Did you hear about Bill? That was all the text said.
No, I hadn’t heard. But with those words alone, I knew. I knew that it was something bad anyway.
He passed away. The next text came through before I even had a chance to respond.
I just saw him a few days ago. I typed back, after a while. And then I sat down at my desk, and put my head down and I wept.
“Would you rather be a big fish or a little fish, Nicole?” Bill Linn had asked me, as I sat in his little office, amidst the piles of books and empty cans of peanuts. I thought about it for a minute, imagining the way a goldfish opens and closes his mouth, swimming in circles in his bowl.
I didn’t want to be a fish at all. I wanted to be a writer.
We were interrupted by a knock on his office door. Professor Linn stood up, confused for a second.
“You called for help?” The boy from IT at the door was no more than 20 and had a head of thick curly black hair. He was clearly a student too, a student that had somehow had the misfortune to be assigned to service the computers of the English Professor’s wing.
“Yes. Yes. I can’t get this thing to cut and paste.” Professor Linn said, gesturing helplessly toward the brand new Apple computer on his desk. “Do you know how to fix that sort of thing?” he asked the boy, uncertainly.
“I do.” said the boy, trying to hide a smile.
Thirty minutes later, the Professor had finally learned how to right click the mouse and boy with the curly hair seemed to be seriously reconsidering his future career in University IT.
“Where were we?” He sat back in his chair. His head was small on his shoulders, as though his neck had disappeared into his body. His trademark sport coat with the leather patches seemed to swallow him up whole. Before I opened my mouth to speak, he regained the conversation on his own. Lucidly, and with confidence.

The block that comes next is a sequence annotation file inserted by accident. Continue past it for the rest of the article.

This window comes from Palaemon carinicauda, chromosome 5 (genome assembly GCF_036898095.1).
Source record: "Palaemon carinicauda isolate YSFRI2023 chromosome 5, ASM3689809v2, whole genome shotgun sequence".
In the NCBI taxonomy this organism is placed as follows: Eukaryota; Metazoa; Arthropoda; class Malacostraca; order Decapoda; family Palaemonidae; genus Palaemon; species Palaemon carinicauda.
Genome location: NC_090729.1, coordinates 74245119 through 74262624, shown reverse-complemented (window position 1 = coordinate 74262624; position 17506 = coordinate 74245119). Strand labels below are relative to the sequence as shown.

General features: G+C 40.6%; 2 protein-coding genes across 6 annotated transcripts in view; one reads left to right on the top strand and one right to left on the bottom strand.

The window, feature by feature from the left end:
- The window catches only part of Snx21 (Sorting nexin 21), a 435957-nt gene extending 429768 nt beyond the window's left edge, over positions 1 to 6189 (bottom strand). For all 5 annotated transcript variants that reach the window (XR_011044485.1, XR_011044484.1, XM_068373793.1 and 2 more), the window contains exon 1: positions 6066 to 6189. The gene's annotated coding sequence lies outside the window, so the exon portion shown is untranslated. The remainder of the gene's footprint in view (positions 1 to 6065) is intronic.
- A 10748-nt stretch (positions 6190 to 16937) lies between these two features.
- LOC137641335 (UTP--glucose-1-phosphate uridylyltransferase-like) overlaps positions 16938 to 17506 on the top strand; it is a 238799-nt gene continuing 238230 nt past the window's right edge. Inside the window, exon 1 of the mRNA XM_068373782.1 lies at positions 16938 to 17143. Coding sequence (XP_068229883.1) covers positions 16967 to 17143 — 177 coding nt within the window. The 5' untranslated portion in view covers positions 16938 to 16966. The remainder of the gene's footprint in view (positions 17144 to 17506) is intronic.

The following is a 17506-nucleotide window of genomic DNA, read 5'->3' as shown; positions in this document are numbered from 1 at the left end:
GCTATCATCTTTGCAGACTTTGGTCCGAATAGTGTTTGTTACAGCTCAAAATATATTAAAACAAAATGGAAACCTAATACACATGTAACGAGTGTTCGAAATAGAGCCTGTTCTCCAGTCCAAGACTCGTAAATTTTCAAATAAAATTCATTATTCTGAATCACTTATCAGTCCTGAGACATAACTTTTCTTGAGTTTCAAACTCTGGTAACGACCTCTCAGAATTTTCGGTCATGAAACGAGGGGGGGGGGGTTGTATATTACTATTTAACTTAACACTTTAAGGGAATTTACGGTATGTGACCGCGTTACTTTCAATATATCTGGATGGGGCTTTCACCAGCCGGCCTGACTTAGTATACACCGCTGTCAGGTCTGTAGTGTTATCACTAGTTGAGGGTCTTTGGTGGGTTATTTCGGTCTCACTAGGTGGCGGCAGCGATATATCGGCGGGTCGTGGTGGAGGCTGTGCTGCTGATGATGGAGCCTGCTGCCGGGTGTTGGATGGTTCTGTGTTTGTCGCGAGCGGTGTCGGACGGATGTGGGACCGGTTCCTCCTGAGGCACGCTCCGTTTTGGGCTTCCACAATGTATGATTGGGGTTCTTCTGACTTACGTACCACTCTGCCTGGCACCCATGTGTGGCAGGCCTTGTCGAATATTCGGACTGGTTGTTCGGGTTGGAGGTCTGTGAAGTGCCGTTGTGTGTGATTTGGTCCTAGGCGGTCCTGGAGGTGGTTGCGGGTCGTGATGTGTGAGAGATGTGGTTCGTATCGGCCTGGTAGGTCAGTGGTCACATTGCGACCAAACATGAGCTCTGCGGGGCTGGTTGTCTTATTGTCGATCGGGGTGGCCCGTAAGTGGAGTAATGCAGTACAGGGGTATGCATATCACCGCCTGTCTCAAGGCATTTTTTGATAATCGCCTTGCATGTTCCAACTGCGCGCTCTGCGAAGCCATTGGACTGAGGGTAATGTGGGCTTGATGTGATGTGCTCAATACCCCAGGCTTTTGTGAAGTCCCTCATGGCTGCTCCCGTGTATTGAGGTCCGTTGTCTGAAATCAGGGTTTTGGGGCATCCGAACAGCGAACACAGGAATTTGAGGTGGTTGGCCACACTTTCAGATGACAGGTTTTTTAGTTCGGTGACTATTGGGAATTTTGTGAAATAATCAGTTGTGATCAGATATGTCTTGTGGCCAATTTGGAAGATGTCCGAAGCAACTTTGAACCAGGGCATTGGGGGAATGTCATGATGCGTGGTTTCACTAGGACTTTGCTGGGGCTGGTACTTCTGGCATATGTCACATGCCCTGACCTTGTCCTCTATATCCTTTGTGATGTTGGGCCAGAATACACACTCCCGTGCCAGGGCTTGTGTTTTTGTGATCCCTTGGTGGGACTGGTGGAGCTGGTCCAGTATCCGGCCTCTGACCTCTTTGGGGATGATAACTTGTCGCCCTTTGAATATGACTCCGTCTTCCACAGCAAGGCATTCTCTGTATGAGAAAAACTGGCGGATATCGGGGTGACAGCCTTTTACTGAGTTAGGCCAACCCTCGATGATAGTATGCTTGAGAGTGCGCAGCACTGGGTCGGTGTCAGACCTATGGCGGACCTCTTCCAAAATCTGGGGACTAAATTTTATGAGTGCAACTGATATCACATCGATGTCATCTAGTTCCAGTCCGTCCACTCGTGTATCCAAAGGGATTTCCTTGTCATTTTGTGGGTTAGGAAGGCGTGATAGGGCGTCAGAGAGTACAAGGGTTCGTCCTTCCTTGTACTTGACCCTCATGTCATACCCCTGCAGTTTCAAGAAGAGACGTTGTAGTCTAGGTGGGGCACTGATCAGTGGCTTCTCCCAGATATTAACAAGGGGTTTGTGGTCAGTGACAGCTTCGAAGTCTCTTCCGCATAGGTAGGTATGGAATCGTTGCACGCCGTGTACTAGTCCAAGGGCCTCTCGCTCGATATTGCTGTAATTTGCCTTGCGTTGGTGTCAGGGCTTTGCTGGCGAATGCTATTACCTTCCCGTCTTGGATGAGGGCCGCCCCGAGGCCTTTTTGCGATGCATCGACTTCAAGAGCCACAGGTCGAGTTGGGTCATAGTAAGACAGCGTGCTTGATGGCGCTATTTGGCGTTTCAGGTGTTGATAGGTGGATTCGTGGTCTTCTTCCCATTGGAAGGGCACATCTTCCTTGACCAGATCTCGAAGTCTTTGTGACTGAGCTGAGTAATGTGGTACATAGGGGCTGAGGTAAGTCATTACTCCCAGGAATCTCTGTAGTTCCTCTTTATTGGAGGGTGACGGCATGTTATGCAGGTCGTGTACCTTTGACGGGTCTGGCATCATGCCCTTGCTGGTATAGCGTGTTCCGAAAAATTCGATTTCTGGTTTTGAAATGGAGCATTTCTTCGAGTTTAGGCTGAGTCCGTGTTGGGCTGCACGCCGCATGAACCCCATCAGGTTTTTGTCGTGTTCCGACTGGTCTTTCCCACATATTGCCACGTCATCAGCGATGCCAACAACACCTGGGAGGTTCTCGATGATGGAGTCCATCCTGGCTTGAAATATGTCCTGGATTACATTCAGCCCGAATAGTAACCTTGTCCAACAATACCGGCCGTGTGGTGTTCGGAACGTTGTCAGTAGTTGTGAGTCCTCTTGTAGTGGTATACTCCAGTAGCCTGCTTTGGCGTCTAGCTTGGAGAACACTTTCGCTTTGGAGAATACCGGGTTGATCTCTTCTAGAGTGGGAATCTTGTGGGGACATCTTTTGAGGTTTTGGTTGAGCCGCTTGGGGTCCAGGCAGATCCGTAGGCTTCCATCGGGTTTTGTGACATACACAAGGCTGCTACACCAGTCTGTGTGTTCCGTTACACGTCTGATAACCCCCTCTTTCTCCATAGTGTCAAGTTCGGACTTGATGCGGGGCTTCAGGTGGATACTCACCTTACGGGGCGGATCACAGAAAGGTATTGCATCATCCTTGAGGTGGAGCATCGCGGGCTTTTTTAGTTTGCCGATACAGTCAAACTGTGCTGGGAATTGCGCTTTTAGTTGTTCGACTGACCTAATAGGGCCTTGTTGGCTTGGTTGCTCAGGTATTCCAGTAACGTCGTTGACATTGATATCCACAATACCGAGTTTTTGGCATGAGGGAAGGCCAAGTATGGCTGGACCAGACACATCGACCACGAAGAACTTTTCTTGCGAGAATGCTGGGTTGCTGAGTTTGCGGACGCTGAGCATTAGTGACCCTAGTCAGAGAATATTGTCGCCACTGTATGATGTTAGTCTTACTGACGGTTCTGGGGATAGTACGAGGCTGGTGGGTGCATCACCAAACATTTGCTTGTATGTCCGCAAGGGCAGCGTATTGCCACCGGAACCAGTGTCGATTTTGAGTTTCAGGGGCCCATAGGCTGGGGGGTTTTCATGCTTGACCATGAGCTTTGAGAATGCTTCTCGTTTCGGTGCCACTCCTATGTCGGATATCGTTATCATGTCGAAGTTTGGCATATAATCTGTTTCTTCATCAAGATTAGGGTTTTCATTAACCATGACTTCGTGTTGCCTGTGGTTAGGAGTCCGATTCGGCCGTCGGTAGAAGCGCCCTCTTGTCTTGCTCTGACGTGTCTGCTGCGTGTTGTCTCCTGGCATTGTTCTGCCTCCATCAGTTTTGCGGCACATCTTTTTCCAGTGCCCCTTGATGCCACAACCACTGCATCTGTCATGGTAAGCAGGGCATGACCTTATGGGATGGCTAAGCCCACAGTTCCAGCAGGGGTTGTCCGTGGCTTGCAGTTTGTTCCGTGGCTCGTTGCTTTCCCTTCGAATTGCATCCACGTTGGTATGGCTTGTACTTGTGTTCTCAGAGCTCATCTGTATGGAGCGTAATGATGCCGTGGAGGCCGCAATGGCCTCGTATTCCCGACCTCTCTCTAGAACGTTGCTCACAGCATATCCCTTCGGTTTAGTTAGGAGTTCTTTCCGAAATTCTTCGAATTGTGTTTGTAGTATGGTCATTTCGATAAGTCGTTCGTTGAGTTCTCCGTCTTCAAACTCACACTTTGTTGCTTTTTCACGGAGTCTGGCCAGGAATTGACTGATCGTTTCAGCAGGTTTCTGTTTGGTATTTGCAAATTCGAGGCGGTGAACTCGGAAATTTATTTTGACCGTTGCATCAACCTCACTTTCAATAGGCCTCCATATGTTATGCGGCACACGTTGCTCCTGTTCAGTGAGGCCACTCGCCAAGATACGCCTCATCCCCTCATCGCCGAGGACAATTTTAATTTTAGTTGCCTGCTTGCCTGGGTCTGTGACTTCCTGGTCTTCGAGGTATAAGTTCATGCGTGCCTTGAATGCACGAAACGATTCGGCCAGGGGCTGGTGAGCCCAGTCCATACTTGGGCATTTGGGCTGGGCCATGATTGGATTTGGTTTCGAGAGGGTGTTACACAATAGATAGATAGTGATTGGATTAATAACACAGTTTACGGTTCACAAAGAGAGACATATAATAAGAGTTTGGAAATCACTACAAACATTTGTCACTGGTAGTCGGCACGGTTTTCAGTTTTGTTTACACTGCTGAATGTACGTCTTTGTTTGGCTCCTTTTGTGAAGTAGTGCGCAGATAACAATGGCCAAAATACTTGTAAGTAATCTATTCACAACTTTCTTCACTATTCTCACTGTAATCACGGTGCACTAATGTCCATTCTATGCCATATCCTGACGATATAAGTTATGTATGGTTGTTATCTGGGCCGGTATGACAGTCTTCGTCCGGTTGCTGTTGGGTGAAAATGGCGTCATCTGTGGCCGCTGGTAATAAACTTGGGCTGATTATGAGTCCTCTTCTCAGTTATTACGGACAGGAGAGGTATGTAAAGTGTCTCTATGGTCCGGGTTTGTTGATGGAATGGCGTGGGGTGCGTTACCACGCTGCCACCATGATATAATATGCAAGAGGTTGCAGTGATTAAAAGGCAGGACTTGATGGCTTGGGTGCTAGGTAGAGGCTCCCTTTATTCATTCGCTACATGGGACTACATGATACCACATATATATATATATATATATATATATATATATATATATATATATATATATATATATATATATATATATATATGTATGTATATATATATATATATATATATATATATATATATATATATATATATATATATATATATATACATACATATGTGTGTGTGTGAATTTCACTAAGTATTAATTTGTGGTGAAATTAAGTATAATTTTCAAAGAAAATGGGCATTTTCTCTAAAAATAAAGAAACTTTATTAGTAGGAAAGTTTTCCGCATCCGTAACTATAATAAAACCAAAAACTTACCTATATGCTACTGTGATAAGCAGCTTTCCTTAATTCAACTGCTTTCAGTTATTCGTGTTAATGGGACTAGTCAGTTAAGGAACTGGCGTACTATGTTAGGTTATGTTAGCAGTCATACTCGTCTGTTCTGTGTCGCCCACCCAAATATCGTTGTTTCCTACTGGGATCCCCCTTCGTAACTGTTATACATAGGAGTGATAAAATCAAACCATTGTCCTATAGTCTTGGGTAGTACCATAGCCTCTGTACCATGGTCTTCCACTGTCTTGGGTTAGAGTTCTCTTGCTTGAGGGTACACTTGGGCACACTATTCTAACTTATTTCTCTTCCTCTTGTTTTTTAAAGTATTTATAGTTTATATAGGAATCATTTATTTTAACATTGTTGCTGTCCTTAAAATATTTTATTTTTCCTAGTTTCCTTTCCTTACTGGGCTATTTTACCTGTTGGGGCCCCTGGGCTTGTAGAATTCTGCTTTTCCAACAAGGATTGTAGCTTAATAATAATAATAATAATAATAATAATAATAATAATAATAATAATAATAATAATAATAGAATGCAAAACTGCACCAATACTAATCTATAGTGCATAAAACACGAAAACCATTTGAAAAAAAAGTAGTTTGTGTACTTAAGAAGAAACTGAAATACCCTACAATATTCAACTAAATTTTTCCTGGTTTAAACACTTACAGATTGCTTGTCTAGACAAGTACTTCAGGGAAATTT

“You should go to graduate school somewhere that will be glad to have you. You deserve that.” He sounded so very confident that he invoked a welling certainty within me. But for some reason it was awkward to hear such kindness, such generosity. To ease my own discomfort, I steered the conversation back to neutral territory.
“How are you feeling, Bill?” I asked, surprised that I had used his first name, for the first time out loud. But that was how he always had identified himself, on the telephone and in email.
Hello, Nicole. It’s Bill Linn.
Hello Professor Linn.
“I’m not feeling well. My mind races.” He answered loudly, in the frank way he always did when it was just us alone. He did not lower his voice, despite the office door being open. “I don’t sleep.”
“It’s the curse of creativity. Every writer I know is an insomniac.” I wink at him.
“No.” He put his hands to his temples. “It’s different this time. It’s different now.” It did not seem different to me. He was always the same. Sadder, maybe. More anxious. But this was how I knew him.
That was the last time I saw him.
After I get the text, after I cry for him and for myself, I think hard, about that last time. About his words. It’s different now.
And I think about the first time I saw him.
“You make too many references to being old in your work, in class.” He said, as he stopped me in the hall, a few weeks into our first class together. That semester it was Advanced Creative Writing. I was 32 years old, a full decade beyond nearly every other student in the class. But over thirty years younger than the professor. “Don’t apologize for who you are.” He didn’t seem so old then, but maybe that is because, at the end, he seemed to have aged so much.
“I’m not sure what I’m doing.” I told him, which felt strange to say in the halls of a college building. I felt like an imposter. “I’m not sure what I’m doing here.”